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Outsiders spent more than any candidate for Bill Shuster's seat in Congress

Written by Jim Hook/The Chambersburg Public Opinion | May 27, 2018 8:05 AM
Dr-Joyce-election-2.jpg

Dr. John Joyce, left, candidate for Congress for the 13th Congressional district, meets with Rep. Joe Wilson R-South Carolina, on Thursday, May 10, 2018 at Franklin Volunteer Fire Company's activity room. Rep. Wilson has joined the campaign trail with Dr. Joyce. The two were joined by Dr. Joye's wife, Alice Joyce. (Photo: Markell DeLoatch, Public Opinion)

(Undated) -- Voters in Pennsylvania's 13th Congressional District will never know who was behind at least $230,000 spent in the GOP primary.

Conservative Leadership Alliance Inc., a "dark money" group, is not required to disclose its donors. Its separate political action committee also has not disclosed its donors. Both CLA and CLA PAC ads blasted state Sen. John Eichelberger and Art Halvorson, presumably to the benefit of the eventual winner, Dr. John Joyce.

Other PACs supported state Rep. Steve Bloom by running independent ads supporting him and attacking Joyce. Bloom finished third.

PACs and outside political groups spent nearly a million dollars to influence the selection of a candidate to succeed U.S. Rep. Bill Shuster, R-Everett, in Congress.

"We should know who is interested in our elected officials and how much money they are getting from outside," said Alison Dagnes, Shippensburg University political scientist. "If a candidate benefits from $230,000 in an ad drop, we should know where they are getting their support. It could be that they are golfing buddies. That's fine. We should know.

"Amidst all the insanity with Russia, this is about foreign influence," Dagnes added. "What we don't want is for a foreign, hostile government to get involved. We deserve to know who donates the money."

The mystery spending is confounding in a race with eight avowed conservative Republicans.

"There was not a person in there who's a moderate," Dagnes said.  "You do have groups backing different horses, but they're all the same horse."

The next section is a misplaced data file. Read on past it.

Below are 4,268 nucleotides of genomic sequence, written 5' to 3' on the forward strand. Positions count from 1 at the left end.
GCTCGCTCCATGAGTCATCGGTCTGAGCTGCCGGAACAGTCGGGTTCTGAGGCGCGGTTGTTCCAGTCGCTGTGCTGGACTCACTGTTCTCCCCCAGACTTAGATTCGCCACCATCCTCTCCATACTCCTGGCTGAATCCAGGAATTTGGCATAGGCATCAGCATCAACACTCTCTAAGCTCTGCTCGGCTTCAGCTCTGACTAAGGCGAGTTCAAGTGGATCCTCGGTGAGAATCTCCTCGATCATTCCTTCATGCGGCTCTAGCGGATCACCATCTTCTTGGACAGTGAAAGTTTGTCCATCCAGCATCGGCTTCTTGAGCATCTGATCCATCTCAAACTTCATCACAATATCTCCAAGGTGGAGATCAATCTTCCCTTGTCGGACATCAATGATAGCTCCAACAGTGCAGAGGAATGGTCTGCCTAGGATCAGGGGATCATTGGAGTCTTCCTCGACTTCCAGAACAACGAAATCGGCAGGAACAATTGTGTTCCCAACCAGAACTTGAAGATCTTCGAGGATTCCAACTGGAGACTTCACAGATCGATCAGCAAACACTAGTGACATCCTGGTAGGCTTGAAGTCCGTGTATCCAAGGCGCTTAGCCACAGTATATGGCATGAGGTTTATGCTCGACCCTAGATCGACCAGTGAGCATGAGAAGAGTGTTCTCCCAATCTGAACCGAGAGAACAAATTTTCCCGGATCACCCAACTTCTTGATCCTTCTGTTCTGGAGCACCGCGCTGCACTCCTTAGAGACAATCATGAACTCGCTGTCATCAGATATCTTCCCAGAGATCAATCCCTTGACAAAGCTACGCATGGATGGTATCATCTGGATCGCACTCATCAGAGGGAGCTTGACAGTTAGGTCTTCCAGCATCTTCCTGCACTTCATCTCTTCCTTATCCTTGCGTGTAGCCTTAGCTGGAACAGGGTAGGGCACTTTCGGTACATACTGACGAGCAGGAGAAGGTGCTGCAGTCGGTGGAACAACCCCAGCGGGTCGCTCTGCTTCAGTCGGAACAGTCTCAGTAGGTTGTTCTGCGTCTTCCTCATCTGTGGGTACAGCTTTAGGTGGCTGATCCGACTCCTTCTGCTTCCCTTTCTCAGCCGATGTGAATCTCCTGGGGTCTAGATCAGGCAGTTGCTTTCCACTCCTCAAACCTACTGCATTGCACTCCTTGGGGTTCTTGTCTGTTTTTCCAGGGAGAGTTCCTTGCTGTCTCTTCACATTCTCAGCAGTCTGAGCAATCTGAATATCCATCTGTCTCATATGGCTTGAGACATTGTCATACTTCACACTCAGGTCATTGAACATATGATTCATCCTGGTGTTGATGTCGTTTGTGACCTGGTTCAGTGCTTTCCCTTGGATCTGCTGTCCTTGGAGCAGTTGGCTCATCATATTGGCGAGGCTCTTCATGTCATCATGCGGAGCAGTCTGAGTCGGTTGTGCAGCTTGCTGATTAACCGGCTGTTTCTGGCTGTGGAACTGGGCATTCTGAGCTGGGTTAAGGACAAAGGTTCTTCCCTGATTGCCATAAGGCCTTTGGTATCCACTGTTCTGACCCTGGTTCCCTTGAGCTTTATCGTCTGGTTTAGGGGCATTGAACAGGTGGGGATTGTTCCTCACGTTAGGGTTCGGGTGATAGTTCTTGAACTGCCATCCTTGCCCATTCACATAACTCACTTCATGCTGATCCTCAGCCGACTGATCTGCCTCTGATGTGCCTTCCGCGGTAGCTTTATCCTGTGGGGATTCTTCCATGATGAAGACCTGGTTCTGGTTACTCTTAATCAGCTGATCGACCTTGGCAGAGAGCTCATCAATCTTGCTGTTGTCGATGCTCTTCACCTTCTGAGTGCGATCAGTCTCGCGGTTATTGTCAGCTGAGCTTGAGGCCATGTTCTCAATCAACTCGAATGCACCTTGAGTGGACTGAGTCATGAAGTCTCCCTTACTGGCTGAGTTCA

The winner of the 13th District seat is almost a foregone conclusion. Any GOP nominee is an odds-on favorite to win in the fall because the 13th is one of the most solidly Republican districts in Pennsylvania.

"Somewhere in Harrisburg or Washington or Trump Tower, they predetermined who they wanted to replace Shuster, and money wasn't going to be an object," said Hugh Jones, retired chairman of the Shippensburg University political science department. "It seemed to be clear that Dr. Joyce was supported by Shuster. Joyce facilitated himself with Trump. With Trump, anything can go. There's no such thing as 'dark money.' They think they can do anything."

Republicans are having a civil war, according to Dagnes. The party is split between traditional conservatives and Trump conservatives.

 "It's a little topsy-turvy," Dagnes said. "The bottom line is this: It used to be that under (former House Speaker) John Boehner, the tea party would give him a real hard time. He'd say let's make a deal with the Democrats, and the hard-line conservatives would say 'no.' Now what we have is a very unpredictable and rudderless president who isn't rooted to an ideology and who is demanding things."

Joyce, a Blair County dermatologist, won the Republican nomination race with 22 percent of the vote. His committee spent nearly $900,000 -- $860,000 of it in loans from Joyce.

The other seven GOP candidates together raised less than $600,000.

Outside spending amounted to more than $900,000 --  more than a third of spending in the race.

Election spending data in this story came from the Federal Election Commission and the Center for Responsive Politics -- a non-partisan, non-profit group that researched FEC records.

It takes money to win

The total backing for Joyce - campaign contributions and outside support -- was $1.2 million.

"Money certainly plays a factor, but this race was won on the ground," said Adam Breneman, Joyce's campaign manager. "Our team knocked on over 10,000 doors, and Dr. Joyce himself visited each county in the district at least five times. One thing was clear, the reason John Joyce won the Republican nomination is because no other candidate worked as hard as he did, and no other candidate did a better job of relaying a positive message of commonsense conservatism to the voters."

Money had a "profound impact" on the outcome of the election, according to Eichelberger, who finished second.